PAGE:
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Politics chat: The Biden administration's response to the events in Russia

AYESHA RASCOE, HOST:

As the events in Russia unfold, you might have heard, well, not much out of U.S. officials over the past day or so. But we're starting to hear more from officials this morning. We're joined now by NPR White House correspondent Tamara Keith. Good morning, Tam.

TAMARA KEITH, BYLINE: Morning.

RASCOE: OK, so what has the White House said about the situation so far? It seems there was some U.S intelligence on this planned uprising.

KEITH: Right. Although it was shocking to see it actually happen, our colleague Tom Bowman is reporting that according to two U.S. officials he's interviewed, U.S. intelligence had learned earlier this month that Yevgeny Prigozhin, the head of the Wagner Group, was planning to take military action inside of Russia. An official I spoke with this morning said even just publicly, Prigozhin's rhetoric had gotten increasingly bellicose of late. For the U.S. and its allies in the region, instability in Russia creates a lot of uncertainty and a lot of risk. You know, Russia is a nuclear power in the middle of a war on a U.S. ally, Ukraine. In an interview this morning with CBS's "Face The Nation," Secretary of State Antony Blinken said that the U.S. is very focused on the fact that Russia does have nuclear weapons. But he said that there has not been a change in Russia's nuclear posture or the posture of the U.S., but it's something they're watching. Also watching - the president of the United States. He was briefed by top national security and intelligence officials yesterday and has been getting regular updates. In fact, Jake Sullivan, his national security adviser, traveled with him to Camp David for the weekend.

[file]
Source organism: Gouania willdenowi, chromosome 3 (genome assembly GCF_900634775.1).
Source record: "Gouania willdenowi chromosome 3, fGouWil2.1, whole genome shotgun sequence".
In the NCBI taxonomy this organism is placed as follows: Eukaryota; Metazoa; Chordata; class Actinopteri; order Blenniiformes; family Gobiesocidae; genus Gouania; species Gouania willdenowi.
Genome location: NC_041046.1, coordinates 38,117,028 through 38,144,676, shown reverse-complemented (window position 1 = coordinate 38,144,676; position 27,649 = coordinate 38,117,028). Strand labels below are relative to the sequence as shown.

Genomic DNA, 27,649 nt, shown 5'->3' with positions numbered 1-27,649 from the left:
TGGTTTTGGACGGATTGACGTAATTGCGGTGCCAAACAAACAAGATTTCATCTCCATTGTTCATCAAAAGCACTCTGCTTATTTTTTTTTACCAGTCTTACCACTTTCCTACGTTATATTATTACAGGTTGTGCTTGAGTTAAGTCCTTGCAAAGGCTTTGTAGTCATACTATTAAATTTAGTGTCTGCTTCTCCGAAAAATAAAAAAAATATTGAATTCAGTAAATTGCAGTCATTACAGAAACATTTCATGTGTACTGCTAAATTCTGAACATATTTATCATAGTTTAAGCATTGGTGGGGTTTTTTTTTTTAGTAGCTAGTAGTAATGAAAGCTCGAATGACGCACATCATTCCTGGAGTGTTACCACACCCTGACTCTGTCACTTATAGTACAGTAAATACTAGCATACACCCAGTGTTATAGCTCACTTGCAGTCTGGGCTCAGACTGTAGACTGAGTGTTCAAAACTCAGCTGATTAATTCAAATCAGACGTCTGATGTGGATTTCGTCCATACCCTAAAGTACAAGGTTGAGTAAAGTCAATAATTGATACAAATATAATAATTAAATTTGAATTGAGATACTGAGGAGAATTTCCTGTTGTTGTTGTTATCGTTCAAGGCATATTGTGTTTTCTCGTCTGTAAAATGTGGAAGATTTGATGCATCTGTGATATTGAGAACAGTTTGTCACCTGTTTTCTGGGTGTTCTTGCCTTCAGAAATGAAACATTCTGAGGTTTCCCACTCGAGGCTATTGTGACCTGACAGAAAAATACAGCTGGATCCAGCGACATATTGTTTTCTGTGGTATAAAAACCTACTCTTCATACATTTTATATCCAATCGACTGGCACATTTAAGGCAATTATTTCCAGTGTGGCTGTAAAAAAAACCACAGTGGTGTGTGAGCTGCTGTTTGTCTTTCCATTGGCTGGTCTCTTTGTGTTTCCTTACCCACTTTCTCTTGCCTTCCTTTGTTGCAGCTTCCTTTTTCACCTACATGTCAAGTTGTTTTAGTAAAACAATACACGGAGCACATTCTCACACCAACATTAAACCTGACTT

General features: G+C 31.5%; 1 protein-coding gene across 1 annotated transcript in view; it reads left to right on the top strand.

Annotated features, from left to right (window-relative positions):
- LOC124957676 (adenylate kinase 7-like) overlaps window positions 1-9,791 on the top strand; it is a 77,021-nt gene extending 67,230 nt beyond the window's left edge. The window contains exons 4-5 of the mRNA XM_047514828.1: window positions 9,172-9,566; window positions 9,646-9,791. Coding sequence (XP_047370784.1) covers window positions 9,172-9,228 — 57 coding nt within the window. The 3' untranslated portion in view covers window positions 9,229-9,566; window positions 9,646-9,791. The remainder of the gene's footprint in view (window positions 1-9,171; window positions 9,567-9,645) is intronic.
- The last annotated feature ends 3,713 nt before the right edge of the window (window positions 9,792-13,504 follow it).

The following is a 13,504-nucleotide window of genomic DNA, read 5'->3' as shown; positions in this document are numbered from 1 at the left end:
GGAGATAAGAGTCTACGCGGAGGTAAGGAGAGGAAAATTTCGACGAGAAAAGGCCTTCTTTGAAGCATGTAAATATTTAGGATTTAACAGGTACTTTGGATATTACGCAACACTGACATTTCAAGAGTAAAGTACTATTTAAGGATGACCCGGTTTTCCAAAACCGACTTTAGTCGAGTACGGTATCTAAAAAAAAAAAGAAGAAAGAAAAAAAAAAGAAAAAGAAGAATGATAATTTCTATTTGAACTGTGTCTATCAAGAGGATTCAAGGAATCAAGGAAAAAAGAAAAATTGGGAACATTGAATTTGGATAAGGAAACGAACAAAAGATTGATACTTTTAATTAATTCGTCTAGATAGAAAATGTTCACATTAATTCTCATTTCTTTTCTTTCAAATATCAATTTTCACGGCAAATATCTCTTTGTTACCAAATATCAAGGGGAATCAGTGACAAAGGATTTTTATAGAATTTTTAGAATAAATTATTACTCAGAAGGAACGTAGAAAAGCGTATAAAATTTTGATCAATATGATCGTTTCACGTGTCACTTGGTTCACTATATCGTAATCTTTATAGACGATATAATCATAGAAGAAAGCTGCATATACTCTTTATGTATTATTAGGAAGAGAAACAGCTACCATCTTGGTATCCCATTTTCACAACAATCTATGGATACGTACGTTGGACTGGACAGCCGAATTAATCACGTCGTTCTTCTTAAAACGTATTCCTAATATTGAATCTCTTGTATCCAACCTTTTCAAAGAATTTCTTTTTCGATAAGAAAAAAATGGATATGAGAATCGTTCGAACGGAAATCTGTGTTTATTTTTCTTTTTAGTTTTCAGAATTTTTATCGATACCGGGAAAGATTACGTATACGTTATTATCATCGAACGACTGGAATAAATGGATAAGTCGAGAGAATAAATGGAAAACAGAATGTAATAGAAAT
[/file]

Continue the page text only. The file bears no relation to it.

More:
RASCOE: We've learned this morning that there have been some conversations, you know, with and among U.S. allies. What can you tell us about those?

KEITH: Well, according to the White House, President Biden spoke by phone with President Macron of France, Chancellor Scholz of Germany and Prime Minister Sunak of the U.K. The readout is not that revealing. It says they discussed the situation in Russia and affirmed their unwavering support for Ukraine. Blinken spoke with many of his counterparts yesterday, including the Polish foreign minister and the Ukrainian foreign minister. And the official message from those calls, too, is pretty similar, that the U.S. support for Ukraine remains steadfast and that everyone will stay in close coordination as the situation in Russia develops. U.S. diplomats were even in touch with Russia, Blinken said, delivering a message that they have a responsibility to keep U.S. diplomats and citizens safe in Russia.